Groundhog Day – Happy Dos De Febrero

George Brown

By George Brown

I am absolutely, positively sick of winter, and here we are still seven weeks away from the first day of spring. As if the snow and subzero temperatures haven’t been depressing enough, come Sunday we have to put up with the annual ritual of a fat, bucktoothed groundhog named Phil crawling out of his godforsaken hole in some podunk town in Pennsylvania to, supposedly, predict whether Mother Nature will show us mercy or subject us to another six weeks of this miserable winter weather.

Phil and, presumably, untold generations of his ancestors have been making their annual pre-equinox prediction since 1887 – and with what degree of accuracy? Apparently, Phil and his ancestors have no connection whatever with Mother Nature because in all those years they have accurately predicted the weather for the last six weeks of winter only 39% of the time. From this we can draw but one conclusion – seeing his shadow – or not – may be good for business in Punxsutawney, Pennsylvania, but when it comes to forecasting the weather Phil’s predictions are hopelessly useless.

Exposing this pathetic varmint and his crafty handlers is long overdue, which brings me to the point of this column. I believe it is time to close the curtain on Punxsutawney Phil, forever putting an end to this 127 year old marketing ruse. But instead of relegating February 2 to the status of just another day on the calendar, I propose we capitalize on its legacy by declaring a new national holiday to be known as, “Dos de Febrero”.

The purpose of Dos de Febrero would be to celebrate the coming of spring ( a sort of get us over the hump of winter holiday); and like all American holidays it would be celebrated with a grand feast, the centerpiece of which would be groundhog – yes, groundhog.

If the idea of eating a furry, cuddly little creature named Phil sounds repulsive, remember this. Unless you are a vegan, on Thanksgiving Day you dine on a roasted bird that looks like a buzzard’s cousin, and on Christmas day you enjoy a juicy glazed ham cut from a pig’s butt. It’s not like I’m asking you to shoot Bambi’s Mom.

Inaugurating this new national holiday, with groundhog as the meat of choice, begs the question – is there an ample supply of groundhogs readily available to satisfy the ravenous holiday appetites of the American people? I’m pleased to report there is.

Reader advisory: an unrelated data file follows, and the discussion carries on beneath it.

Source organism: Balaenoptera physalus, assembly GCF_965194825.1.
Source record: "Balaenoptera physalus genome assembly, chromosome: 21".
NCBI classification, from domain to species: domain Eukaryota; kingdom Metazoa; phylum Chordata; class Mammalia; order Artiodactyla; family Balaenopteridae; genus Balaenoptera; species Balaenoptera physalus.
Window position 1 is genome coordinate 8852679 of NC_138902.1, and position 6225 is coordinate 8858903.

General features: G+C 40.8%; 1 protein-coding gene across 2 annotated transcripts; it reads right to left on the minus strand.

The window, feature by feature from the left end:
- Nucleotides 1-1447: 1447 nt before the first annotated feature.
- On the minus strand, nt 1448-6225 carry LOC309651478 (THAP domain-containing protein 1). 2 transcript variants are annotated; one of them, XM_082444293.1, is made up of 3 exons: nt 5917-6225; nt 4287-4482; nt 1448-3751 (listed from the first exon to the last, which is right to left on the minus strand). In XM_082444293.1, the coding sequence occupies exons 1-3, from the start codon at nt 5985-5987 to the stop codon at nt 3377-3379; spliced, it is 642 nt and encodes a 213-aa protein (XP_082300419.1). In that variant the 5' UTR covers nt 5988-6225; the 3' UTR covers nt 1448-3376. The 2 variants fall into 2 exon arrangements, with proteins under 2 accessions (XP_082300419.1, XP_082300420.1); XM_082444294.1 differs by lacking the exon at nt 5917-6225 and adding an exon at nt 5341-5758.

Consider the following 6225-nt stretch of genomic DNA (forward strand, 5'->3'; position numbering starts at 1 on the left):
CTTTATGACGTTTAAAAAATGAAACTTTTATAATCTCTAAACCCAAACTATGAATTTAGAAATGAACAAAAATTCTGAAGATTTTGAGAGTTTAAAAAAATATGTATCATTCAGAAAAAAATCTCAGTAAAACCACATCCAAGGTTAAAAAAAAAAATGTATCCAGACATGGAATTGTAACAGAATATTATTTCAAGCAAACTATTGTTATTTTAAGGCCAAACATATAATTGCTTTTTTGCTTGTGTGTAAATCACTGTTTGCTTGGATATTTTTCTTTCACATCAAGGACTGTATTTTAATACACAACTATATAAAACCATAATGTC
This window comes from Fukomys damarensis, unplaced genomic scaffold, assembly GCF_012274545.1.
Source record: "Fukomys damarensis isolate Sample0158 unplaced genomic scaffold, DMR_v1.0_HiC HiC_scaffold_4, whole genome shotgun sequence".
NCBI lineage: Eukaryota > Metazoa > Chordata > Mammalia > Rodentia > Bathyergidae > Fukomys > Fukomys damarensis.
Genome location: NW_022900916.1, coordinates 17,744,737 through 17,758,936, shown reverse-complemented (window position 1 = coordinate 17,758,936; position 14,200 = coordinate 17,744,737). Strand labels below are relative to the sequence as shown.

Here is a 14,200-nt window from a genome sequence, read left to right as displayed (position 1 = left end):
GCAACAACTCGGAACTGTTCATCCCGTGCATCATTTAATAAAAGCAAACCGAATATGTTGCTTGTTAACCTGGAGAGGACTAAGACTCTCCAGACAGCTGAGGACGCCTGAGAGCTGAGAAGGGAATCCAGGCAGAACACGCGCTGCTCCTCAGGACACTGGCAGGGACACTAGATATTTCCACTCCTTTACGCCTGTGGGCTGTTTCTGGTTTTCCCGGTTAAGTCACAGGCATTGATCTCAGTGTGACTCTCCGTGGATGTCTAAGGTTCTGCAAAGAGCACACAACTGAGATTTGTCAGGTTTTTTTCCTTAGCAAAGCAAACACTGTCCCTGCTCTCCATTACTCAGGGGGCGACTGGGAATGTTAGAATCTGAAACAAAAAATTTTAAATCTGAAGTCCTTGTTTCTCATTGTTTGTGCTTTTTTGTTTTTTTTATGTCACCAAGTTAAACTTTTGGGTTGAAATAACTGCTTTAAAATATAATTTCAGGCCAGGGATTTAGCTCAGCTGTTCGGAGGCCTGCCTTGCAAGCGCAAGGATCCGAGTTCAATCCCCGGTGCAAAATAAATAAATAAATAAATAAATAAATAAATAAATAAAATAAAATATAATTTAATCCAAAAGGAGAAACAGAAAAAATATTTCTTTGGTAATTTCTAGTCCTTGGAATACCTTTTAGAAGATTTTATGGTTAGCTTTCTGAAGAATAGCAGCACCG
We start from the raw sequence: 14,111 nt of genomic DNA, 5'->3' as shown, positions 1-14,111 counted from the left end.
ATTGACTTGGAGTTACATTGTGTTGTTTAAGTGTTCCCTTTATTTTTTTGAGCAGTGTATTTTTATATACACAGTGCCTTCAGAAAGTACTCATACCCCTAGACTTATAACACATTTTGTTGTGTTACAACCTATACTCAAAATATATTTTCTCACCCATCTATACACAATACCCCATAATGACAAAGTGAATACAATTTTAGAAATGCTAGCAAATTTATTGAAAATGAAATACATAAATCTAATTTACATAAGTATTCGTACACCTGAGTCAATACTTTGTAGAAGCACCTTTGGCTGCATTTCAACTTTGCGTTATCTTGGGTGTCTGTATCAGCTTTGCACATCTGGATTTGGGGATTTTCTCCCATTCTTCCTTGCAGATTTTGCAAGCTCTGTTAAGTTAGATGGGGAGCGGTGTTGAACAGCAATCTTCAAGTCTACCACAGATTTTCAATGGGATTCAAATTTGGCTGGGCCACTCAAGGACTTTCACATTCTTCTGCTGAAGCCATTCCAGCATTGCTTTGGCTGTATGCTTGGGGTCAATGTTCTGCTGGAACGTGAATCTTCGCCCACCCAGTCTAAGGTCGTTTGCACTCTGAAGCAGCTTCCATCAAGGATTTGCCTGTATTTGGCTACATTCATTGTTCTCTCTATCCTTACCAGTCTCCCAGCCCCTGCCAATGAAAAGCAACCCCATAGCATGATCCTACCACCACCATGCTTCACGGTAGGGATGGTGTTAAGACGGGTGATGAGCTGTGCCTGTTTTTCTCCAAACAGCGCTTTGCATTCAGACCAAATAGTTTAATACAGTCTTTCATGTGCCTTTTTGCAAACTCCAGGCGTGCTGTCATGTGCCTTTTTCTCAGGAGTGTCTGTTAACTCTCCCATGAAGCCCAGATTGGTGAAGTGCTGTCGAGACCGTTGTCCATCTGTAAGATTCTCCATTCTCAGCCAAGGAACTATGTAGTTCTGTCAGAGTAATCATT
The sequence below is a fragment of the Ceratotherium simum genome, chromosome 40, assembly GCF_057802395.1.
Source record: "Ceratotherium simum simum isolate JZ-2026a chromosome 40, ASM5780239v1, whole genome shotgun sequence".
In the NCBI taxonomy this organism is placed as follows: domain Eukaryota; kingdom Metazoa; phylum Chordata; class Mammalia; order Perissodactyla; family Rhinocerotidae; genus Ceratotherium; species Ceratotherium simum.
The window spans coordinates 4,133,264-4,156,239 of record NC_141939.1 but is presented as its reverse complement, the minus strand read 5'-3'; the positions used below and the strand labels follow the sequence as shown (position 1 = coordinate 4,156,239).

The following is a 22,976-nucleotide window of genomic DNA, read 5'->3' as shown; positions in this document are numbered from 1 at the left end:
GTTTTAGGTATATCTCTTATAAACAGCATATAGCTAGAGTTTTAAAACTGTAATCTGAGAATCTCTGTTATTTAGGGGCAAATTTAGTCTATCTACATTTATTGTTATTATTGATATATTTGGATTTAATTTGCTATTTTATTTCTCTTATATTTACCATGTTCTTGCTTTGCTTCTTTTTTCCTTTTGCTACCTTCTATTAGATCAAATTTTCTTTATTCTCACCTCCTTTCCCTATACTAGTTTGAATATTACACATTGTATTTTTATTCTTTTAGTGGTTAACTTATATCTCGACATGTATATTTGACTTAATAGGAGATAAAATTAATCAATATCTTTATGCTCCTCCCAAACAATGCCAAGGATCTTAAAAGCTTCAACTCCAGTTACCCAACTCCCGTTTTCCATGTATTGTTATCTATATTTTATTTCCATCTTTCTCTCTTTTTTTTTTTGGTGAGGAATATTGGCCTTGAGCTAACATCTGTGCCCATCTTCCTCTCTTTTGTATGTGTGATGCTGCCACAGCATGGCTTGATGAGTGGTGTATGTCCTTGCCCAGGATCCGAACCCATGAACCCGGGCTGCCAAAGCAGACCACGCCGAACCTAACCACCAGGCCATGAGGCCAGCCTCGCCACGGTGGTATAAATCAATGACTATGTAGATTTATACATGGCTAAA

In fact, these largest members of the squirrel family, which, coincidentally, are as capable of climbing trees as their bushy tailed cousins, are believed to be more plentiful today than they were when the Pilgrims first stepped ashore at Plymouth Rock. Come to think of it, I wouldn’t be at all surprised to learn that groundhog was one of the meats passed around the table at that very first Thanksgiving feast in 1621.

Understandably, shooting or trapping a groundhog, and then skinning and dressing it has no more appeal than killing and dressing your own turkey or pig for those other holidays, but I’m sure enterprising entrepreneurs would be glad to do the work for you. They would establish woodchuck farms (a much more appealing name) and ship the finished product to your neighborhood supermarket, presented to be as appealing and easy to prepare as a Butterball Turkey or a Honey Baked Ham.

There is a multitude of ways to prepare groundhog. You can barbecue ‘em, boil ‘em, broil ‘em, bake ‘em, and sauté ‘em. You can make groundhog kabobs, groundhog creole, and groundhog gumbo. You can pan fry ‘em, deep fry ‘em, and stir fry ‘em, but the hands down best way of all is groundhog stew.

As I learned from watching my Mom (and you wondered where this idea came from), preparing groundhog stew is much like preparing stew using any good stew meat, be it pork, beef, venison, or other commonly used meat. But just in case you’ve never made stew here is my Mom’s recipe, as best as I can remember. Note, it is based on getting your own groundhog one way or another.

Ingredients: 1 medium sized (5-6 pound) dead groundhog. A word of caution, never use road kill of any kind unless it is still warm when found. To continue: 2 large onions, sliced; 5-6 medium potatoes quartered; 1 cup chopped celery; 1 cup chopped carrots; 2 cups vinegar; water or bouillon broth as needed; a handful of flour; salt and pepper; several clove leaves and other spices of choice.

Directions: Cut/slice the groundhog meat into bite sized chunks; soak in the vinegar for several hours with a few slices of the onion and a handful of salt; drain and rinse the meat; parboil for 20 minutes then drain and rinse, place the meat in cooking pot and cover with fresh boiling water or bouillon broth; add the potatoes, onions, celery, carrots, clove leaves; and salt and pepper; cover pot with lid and cook at medium temperature for about 45 minutes or until meat is fork tender; during the last few minutes of cooking add flour to thicken the gravy.

Well, that’s it, folks. Happy Dos de Febrero!

George Brown is a freelance writer. He and his wife, Yvonne, live in Jackson Township.